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Alan Zisman on the Mac

This Time Around, Apple Upgrades Are Evolutionary, Not Revolutionary

- 2011.03.22 - Tip Jar

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2011 was going to emerge as the year to "Get Apple" with competitors trying hard to get a piece of that company's profitable market for smartphones, tablets, laptops, and more.

That may be easier said than done, however.

By mid-2009, for instance, statistics suggested that Apple held an astounding 91% of retail sales of personal computers priced above $1,000, the most profitable market segment - clearly an opportunity for competition. Dell, for instance, debuted an Adamo XPS laptop: a 13" slim and sleek ultraportable targeting potential customers of Apple's MacBook Air. Now? No Adamos to be found on Dell's website.

HP targeted Apple's main line MacBook Pro customers with a stylish Envy laptop line. While 14" and 17" Envy models remain in production, HP recently dropped its Envy 13 model, a direct competitor to Apple's most popular MacBook Pro model.

While competitors try to match or surpass the feature set on current Apple products, Apple is a moving target. Ultralight MacBook Air models were updated last fall, mainstream MacBook Pro laptops in late February, and the not-yet-one-year-old iPad was bumped up in early March.

PC Magazine (not generally one of the Mac's biggest fans) described the new 15" MacBook Pro model as "the fastest, most technologically advanced laptop to grace our labs benches."

The new MacBook Pros don't look any different - all that distinguishes this year's 13" model (priced from $1,249) from last year's model, for instance, is a little lightning bolt icon beside the port for connecting external displays.

This Thunderbolt port can still be used to connect a projector or large-screen monitor, but it's also a high-speed connection for future hard drives, networking devices, and more, promising 20 times the speed of USB 2.0. It was developed by Intel, and Apple is the first to use it.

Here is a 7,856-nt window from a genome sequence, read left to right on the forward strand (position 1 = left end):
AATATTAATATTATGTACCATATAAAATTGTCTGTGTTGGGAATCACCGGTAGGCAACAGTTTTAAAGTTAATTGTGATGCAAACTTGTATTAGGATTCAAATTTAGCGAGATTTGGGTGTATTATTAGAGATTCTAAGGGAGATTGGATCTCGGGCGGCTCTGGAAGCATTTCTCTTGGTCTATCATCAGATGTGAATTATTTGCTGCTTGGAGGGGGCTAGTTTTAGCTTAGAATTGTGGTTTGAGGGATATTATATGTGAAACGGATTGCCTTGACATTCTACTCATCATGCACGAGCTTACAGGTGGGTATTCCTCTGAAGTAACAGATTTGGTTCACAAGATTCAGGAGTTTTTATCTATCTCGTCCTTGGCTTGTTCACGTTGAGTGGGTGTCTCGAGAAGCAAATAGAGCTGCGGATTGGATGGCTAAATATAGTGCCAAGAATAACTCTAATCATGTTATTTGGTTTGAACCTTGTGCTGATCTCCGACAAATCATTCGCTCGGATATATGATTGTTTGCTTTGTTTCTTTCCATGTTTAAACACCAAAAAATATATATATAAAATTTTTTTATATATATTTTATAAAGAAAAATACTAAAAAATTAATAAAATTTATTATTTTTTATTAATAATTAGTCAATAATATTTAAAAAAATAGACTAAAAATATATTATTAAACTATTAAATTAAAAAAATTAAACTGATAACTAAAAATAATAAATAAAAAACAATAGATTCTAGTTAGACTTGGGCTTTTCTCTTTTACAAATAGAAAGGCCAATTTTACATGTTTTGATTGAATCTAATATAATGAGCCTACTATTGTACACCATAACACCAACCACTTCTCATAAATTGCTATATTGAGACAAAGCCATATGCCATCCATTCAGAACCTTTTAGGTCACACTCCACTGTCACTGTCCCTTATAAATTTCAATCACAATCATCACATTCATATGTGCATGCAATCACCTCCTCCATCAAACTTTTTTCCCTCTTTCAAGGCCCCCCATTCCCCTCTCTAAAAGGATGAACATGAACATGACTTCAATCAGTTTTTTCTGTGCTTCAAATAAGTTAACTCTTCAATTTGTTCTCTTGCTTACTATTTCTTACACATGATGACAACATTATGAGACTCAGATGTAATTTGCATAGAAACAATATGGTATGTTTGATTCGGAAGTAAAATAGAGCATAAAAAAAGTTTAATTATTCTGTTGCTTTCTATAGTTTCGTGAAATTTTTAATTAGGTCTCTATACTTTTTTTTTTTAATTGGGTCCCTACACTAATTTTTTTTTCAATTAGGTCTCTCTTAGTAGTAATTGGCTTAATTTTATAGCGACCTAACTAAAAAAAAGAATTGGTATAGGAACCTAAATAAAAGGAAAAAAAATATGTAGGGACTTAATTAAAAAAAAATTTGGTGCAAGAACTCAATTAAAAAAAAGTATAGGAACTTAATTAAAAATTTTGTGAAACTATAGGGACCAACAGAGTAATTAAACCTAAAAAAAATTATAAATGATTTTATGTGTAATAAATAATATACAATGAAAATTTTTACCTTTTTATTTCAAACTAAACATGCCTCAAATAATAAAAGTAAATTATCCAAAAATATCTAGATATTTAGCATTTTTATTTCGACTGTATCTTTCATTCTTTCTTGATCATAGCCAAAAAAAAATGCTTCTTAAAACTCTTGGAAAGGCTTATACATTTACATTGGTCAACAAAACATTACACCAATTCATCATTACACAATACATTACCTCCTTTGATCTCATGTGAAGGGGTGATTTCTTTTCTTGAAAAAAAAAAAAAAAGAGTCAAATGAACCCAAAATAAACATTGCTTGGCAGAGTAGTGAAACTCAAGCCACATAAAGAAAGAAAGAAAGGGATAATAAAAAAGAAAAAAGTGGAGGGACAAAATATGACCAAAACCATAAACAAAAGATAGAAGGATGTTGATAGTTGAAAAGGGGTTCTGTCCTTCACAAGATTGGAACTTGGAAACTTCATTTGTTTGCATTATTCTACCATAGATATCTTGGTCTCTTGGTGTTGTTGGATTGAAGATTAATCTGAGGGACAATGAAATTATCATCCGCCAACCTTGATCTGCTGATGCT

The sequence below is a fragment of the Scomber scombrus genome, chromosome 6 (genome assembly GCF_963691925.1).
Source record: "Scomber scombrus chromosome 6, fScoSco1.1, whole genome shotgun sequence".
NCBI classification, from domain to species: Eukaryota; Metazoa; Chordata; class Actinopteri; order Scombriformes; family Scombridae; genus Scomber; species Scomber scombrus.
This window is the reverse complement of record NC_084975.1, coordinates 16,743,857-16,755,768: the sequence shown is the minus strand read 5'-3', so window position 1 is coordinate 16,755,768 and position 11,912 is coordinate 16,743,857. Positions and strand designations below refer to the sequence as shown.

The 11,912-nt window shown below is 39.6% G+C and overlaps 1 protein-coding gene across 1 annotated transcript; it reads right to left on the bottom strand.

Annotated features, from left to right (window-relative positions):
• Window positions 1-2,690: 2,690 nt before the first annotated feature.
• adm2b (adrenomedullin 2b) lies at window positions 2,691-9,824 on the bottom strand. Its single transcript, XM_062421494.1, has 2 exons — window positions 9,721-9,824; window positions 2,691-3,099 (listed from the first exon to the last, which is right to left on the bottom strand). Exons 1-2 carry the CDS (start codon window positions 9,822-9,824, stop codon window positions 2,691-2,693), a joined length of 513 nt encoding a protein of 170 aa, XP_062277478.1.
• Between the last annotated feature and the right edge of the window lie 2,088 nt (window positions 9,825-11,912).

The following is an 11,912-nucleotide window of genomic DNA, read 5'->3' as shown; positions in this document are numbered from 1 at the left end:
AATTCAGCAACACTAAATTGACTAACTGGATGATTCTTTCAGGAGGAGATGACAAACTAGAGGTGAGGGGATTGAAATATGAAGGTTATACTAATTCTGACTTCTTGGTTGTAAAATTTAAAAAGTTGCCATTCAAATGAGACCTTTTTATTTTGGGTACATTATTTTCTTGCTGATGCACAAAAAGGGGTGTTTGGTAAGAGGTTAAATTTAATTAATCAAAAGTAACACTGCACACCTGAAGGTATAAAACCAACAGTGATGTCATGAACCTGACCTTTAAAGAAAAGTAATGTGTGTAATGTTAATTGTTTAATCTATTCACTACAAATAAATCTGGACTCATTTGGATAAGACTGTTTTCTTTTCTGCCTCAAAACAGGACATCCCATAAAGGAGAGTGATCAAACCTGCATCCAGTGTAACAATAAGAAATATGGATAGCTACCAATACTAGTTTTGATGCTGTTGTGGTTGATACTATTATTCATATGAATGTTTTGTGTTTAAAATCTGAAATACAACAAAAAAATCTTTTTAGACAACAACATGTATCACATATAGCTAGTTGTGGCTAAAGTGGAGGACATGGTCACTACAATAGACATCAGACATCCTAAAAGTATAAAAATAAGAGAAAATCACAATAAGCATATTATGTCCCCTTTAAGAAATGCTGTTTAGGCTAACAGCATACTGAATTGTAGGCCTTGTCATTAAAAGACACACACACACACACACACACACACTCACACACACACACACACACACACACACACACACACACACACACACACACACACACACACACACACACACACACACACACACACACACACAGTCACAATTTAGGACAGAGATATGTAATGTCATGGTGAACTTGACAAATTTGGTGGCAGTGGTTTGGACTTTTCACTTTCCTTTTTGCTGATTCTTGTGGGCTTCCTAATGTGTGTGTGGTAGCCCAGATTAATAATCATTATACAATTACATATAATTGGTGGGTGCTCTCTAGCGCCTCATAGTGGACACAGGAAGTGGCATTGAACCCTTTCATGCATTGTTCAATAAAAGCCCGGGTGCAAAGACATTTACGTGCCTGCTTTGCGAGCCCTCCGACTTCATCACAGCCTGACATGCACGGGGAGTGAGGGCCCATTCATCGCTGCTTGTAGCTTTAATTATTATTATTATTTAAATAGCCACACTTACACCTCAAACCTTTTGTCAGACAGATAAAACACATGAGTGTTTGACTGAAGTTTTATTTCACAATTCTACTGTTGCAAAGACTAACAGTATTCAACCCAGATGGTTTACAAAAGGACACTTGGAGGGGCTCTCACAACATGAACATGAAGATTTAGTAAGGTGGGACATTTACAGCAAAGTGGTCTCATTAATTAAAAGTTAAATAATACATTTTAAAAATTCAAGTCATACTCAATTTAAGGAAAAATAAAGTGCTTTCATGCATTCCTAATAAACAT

Internally, the new 13" MacBook (there are also updated 15" and 17" models) also includes more powerful Intel Core i5 processors and larger hard drives. Screen resolution is unchanged while the new Intel graphics processor is actually a bit slower than the last generation's discrete Nvidia GPU. (The larger MacBook models include dual graphics processors: one to maximize battery life, the other for better gaming performance.) At seven hours, battery life remains strong.

The new iPad 2, meanwhile, is thinner, a bit lighter, with a more powerful main processor and faster graphics. It adds a pair of (low-resolution) cameras: front for video calls and rear for shooting stills and video.

Some things remain the same: 10" screen size with 1024 x 768 resolution. Battery life is around 10 hours. The same range of models with the same storage capacities - 16, 32, and 64 gigabytes - at the same price points. (The original iPad models are available at somewhat reduced prices.)

And while tablets announced by competitors, including HP and RIM, are not yet available to interested customers, the iPad 2 quickly arrived on store shelves. Apple followed up its March 2 product announcement with US availability on March 11 and availability in Canada and many other countries promised for March 25.

Samsung mobile division vice-president Lee Don-Joo admitted that Apple's thin new model made him feel a need to "improve the parts that are inadequate" and revise pricing on Samsung's competing Galaxy Tab. Tablet competitors have found it difficult to match Apple's iPad (and now iPad 2) pricing.

Competitors are finding it difficult to compete with Apple in the high-end laptop and tablet markets, but Apple does have a bit of a dilemma: the media, the stock markets, and many customers expect every product announcement to be a revolution. The new MacBooks and iPad 2s are instead relatively modest incremental improvements over previous models - nice enough, but no need to rush to replace last year's models.

(Still, if anyone wants to make me a good offer on my first-generation iPad....) LEM

First published in Business in Vancouver March 22-29, 2011 issue #1117.

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Alan Zisman is Mac-using teacher and technology writer based in Vancouver, BC, Canada. Many of his articles are available on his website, www.zisman.ca. If you find Alan's articles helpful, please consider making a donation to his tip jar.

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